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NICE guidelines on depression in children and young people: not always following the evidence

  • Matthew Hodes (a1) and Elena Garralda (a2)
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This is an Open Access article, distributed under the terms of the Creative Commons Attribution (CC-BY) license (http://creativecommons.org/licenses/by/4.0/), which permits unrestricted re-use, distribution, and reproduction in any medium, provided the original work is properly cited.
References
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Asarnow, J. R., Jaycox, L. H., Laborde, A. P., et al (2005) Effectiveness of a quality improvement intervention for adolescent depression in primary care clinics: a randomized controlled trial. JAMA, 293, 311319.
Brent, D., Holder, D., Kolko, D., et al (1997) A clinical psychotherapy trial for adolescent depression comparing cognitive, family and supportive therapy. Archives of General Psychiatry, 54, 877885.
Brent, D. A., Kolko, D. J., Birmaher, B., et al (2002) A clinical trial for adolescent depression: predictors of additional treatment in the acute and follow-up phases of the trial. Journal of the American Academy of Child and Adolescent Psychiatry, 38, 263270.
Bridge, J. A., Iyengar, S., Salary, C. B., et al (2007) Clinical response and risk for reported suicidal ideation and suicide attempts in pediatric antidepressant treatments. A meta-analysis of randomized controlled trials. JAMA, 297, 16831696.
Dubicka, B., Hadley, S. & Roberts, C. (2006) Suicidal behaviour in youths with depression treated with new-generation antidepressants. Meta-analysis. British Journal of Psychiatry, 189, 393398.
Emslie, G., Heiligenstein, J. H., Wagner, K. D., et al (2002) Fluoxetine for acute treatment of depression in children and adolescents: a placebo-controlled, randomized clinical trial. Journal of the American Academy of Child and Adolescent Psychiatry, 41, 12051215.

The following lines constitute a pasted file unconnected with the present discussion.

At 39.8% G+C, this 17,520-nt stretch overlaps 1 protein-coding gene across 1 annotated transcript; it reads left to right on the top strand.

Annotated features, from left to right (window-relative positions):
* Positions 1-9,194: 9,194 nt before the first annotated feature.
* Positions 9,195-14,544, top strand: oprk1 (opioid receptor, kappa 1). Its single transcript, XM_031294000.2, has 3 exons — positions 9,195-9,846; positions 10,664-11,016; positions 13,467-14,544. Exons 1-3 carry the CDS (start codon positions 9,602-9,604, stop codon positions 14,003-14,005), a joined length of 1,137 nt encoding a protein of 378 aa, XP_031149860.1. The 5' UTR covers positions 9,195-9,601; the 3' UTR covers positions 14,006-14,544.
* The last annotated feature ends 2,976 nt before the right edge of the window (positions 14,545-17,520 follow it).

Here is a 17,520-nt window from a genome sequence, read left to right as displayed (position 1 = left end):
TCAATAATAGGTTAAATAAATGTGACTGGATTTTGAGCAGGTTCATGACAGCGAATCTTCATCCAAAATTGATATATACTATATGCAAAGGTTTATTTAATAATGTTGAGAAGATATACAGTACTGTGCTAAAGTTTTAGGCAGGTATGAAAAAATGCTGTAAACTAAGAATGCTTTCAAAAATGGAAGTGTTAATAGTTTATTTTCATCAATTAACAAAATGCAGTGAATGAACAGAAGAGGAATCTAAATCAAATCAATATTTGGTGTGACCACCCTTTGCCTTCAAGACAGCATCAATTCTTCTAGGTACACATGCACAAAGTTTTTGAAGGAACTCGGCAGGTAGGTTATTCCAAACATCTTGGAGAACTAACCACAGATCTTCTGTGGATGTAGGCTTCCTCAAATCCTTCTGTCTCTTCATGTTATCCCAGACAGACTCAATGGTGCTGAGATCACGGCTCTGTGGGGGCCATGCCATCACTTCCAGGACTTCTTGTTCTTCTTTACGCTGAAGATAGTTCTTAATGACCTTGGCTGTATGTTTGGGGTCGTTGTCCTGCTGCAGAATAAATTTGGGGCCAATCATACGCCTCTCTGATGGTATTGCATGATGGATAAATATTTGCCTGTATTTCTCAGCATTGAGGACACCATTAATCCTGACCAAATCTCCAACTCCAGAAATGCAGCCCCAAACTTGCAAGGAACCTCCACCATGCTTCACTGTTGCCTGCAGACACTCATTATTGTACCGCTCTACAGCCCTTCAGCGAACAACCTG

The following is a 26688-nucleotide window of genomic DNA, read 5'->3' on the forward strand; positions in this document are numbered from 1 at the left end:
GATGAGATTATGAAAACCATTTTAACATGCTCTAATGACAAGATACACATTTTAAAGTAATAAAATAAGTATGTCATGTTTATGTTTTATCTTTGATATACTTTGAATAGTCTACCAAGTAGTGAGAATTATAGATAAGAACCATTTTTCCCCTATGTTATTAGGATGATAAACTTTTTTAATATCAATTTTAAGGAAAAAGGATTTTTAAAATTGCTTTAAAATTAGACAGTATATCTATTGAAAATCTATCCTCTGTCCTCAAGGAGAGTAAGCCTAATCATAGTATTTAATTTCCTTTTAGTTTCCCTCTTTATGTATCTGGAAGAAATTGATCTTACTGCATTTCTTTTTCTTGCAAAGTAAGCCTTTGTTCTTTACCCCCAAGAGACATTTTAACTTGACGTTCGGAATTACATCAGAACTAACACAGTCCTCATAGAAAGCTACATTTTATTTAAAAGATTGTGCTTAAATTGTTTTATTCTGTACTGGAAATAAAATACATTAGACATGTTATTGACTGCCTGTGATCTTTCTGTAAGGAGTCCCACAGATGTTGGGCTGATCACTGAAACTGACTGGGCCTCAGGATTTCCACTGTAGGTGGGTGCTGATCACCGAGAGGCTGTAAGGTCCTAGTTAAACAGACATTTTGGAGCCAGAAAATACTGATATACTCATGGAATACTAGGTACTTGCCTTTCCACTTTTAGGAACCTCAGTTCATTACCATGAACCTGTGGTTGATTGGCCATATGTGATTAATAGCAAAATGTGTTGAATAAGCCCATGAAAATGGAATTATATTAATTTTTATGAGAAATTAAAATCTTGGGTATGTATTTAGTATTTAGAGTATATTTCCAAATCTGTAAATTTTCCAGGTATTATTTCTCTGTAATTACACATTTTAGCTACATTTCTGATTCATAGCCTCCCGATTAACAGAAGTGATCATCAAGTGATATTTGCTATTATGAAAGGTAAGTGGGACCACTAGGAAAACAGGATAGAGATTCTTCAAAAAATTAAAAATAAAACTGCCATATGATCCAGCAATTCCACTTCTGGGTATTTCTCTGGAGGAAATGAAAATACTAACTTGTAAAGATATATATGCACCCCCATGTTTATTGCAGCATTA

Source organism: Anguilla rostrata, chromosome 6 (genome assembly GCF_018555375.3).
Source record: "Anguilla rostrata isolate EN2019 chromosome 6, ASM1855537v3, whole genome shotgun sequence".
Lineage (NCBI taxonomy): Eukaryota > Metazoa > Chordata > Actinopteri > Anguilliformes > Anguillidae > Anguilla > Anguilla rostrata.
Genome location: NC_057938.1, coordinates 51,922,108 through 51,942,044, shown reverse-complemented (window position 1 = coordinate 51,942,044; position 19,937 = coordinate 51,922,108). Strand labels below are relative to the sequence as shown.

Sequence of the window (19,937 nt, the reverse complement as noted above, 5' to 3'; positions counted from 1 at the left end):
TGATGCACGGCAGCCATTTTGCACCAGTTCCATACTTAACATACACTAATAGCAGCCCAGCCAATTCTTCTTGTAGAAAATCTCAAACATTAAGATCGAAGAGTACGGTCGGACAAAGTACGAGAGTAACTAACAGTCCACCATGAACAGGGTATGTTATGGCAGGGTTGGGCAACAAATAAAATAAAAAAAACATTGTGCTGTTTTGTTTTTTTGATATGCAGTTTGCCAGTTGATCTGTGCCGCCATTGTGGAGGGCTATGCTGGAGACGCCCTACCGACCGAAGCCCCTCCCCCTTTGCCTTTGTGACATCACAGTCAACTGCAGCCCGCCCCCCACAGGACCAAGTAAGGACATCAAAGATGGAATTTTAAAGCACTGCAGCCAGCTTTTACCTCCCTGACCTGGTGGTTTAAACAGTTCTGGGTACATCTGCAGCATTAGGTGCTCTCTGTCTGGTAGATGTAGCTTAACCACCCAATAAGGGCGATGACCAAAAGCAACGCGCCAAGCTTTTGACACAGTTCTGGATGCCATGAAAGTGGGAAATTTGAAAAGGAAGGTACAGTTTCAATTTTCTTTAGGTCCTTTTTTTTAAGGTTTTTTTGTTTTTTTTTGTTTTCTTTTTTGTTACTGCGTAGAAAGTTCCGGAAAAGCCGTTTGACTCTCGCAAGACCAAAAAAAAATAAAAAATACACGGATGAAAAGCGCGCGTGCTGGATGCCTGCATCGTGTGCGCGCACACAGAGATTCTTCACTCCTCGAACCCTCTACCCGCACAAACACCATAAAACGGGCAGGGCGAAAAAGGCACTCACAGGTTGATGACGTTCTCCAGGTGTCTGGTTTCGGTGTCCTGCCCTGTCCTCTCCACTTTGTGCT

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BJPsych Bulletin
  • ISSN: 0955-6036
  • EISSN: 1472-1473
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NICE guidelines on depression in children and young people: not always following the evidence

  • Matthew Hodes (a1) and Elena Garralda (a2)
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eLetters

Perplexed trainees - what do you follow: the NICE guidelines or Clinical wisdom?

vinuthna pemmaraju, SpR Child Adolescent Psychiatry
07 January 2008

We certainly agree with authors M Hodes and E Garralda ( Psych Bulletin 2007,31,361-362) who observe that there are flaws in the NICE guidelines and a lack of available evidence for the treatment of Depression in Children and Young people. During Basic training in psychiatry, a trainee is encouraged to follow the NICE guidelines, Maudsley guidelines and others when initiating any intervention.

The same principle applies to the speciality of Child and Adolescent Psychiatry. However, as a trainee in this speciality we have noticed that there are different factors that contribute to the use of pharmacological interventions.As the authors mention, these trials demonstrated the benefit of Fluoxetine over and above that of CBT. This is supported by the TADS studyand by the ADAPT trial. Another concern is the low availability of CBT for moderate to severely depressed adolescents as a first line treatment. Consider the teenager presenting in crisis, after an intentional overdose, or serious deliberateself harm, following traumatic life events and family disruption. Thought must be given to the family’s ability, resources and motivation to supportthe young person through CBT.It is clear that the authors are not advocating indiscriminate prescribingof antidepressant medications, but it also seems that the NICE guidelines for depression do not fully appraise the ‘real world ‘situation with respect to resources, and patient choice. We trust that NICE recognises this and plans a timely review of its recommendations. We continue to exercise our clinical acumen and review the available evidence when treating the young people that we see.

Vinuthna PemmarajuMBBS, MRCPsych, DRCOGOaklands Centre, Raddlebarn Road, Selly Oak, Birmingham, B17 0RNCorresponding author – Vinuthna@doctors.org.uk

Sasha HvidstenMBChB MRCPCH MRCPsychElms Centre, Slade Road, Halesowen, West Midlands, B63 2UR

1. March J, Silva S, Petrycki S, Curry J, Wells K, Fairbank J, BurnsB, Domino M, McNulty S, Vitiello B, Severe J:Fluoxetine, cognitive-behavioral therapy, and their combination for adolescents with depression: Treatmentfor Adolescents With Depression Study (TADS) Team. JAMA 2004; 292:807–820